Uncertainty over legitimacy of PSC’s in Somalia keeps explorers at bay

Over the past few months a number of explorers searching for oil and gas in Puntland and Somaliland have closed shop as border wrangles between the autonomous states Somalia continue.

More recently to stop exploration activity was Horn Petroleum which said it was unable to continue with its search in the Dharoor and Nugaal blocks which overlap the contentious border.

Earlier its partner and operator in the blocks Range Resources had also made its decision to close its offices in Somalia until there is a ‘clear and contractual certainty around the Production Sharing Agreements (PSAs) and the legal regime’ that currently exists in Puntland.

In both occasions the explorers have asked for license extensions awaiting an adequate resolution to be reached.

Genel Energy which is the Operator in blocks SL-10B and SL-13 has also suspended seismic acquisition in Somaliland.

Other companies that have either slowed down exploration activity, stopped or suspended operations includes Sterling Resources and Australian explorer Jacka Resources.

Elsewhere onshore Block SL18 Operator Norwegian explorer which has also received a license extension in Somaliland has also had situations where its team has been caught in shootouts in the region.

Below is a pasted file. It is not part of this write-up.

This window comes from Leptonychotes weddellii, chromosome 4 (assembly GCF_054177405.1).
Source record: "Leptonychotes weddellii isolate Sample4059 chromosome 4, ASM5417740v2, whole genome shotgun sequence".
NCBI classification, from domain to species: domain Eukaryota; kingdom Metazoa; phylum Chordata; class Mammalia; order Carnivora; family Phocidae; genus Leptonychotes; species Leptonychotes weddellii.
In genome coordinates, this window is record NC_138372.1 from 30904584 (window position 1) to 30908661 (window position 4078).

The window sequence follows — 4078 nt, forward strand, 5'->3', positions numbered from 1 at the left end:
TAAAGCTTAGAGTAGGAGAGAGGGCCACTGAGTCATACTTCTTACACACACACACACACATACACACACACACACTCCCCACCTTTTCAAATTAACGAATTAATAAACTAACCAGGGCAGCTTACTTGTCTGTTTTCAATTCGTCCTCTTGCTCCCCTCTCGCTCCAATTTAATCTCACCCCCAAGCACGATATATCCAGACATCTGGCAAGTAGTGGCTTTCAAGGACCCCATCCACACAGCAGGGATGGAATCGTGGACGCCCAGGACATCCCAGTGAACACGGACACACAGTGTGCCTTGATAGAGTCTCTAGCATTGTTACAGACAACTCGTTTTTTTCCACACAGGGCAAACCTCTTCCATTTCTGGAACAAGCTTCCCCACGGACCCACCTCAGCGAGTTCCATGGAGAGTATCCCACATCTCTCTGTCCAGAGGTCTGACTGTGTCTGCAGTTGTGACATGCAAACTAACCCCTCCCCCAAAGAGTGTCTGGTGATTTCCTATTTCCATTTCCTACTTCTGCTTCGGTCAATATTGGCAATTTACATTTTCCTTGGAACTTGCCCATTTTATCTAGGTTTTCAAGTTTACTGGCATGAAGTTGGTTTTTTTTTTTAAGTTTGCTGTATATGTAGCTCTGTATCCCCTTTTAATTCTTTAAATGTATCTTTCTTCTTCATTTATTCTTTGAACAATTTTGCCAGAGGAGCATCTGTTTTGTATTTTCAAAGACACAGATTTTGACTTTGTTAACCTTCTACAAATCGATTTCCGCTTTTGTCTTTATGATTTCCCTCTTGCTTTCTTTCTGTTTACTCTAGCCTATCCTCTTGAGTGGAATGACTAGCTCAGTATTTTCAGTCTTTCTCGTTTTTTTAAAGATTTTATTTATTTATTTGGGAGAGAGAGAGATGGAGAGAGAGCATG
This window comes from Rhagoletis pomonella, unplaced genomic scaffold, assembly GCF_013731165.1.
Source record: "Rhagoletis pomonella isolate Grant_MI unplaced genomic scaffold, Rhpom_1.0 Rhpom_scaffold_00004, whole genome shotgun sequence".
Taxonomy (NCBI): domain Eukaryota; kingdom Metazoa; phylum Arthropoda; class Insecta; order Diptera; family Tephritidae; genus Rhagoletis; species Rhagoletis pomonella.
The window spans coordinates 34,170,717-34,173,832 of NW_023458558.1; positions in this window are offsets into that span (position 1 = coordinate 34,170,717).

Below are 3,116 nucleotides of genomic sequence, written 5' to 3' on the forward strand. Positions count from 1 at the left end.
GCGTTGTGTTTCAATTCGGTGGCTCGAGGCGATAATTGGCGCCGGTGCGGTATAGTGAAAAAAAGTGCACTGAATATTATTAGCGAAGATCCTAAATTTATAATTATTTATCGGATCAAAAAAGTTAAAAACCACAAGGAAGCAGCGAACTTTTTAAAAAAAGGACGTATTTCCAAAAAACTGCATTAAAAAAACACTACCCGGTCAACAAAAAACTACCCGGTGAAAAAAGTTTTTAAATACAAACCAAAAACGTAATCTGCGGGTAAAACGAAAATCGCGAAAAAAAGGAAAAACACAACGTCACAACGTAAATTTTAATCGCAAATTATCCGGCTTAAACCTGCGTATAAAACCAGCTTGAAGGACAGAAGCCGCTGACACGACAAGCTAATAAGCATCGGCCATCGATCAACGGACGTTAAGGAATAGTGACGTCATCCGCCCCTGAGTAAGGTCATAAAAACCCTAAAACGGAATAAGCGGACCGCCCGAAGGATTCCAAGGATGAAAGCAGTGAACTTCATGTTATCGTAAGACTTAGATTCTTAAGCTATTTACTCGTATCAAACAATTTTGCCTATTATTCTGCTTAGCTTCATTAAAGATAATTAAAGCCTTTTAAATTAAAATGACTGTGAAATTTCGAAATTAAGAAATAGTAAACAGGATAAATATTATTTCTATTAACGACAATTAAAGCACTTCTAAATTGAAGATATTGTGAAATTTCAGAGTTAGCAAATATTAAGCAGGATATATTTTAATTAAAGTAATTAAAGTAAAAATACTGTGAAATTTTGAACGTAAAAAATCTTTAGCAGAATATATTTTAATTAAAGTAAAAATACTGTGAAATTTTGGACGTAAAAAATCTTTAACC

And whereas oil companies stand to lose their said money invested through delays in projects or through license cancellation there are questions as to whether the hydrocarbon potential in the area could be a source of this dispute all together.

According to a report by the UN Monitoring Group on Somalia and Eritrea some of the oil companies in the region may be fuelling the insecurity in the area with DNO named.

Already the Somali government has warned it may file complaints against this firms to the United Nations Security Council with the Norwegian explorer accused of ‘planning to introduce armed militiamen in areas already in conflict and thereby stoking old feuds which resulted in internal displacement and harming the innocent and the most vulnerable people.’

The United Nations has also warned that oil discoveries in the regions could lead to violence in the largely peaceful two semi-autonomous regions.

These developments could hurt the comeback by oil majors in the horn of Africa most of whom have had dormant contracts since war erupted in the region in 1991 as well as efforts to hasten exploration in the region.

A planned oil protection unit by the Somaliland regime is yet to be put up although pundits also argue that this force could also deepen strains between the wrangling sides.

As it stand exploration activity in contentious region remain paralyzed until and amicable solution is reached.

Onshore Somalia is also having border problems with Kenya over a triangle of water stretching more than 100,000 a sq kilometers and which Kenya has awarded seven licenses to various companies including: Eni, Anadarko and Total.


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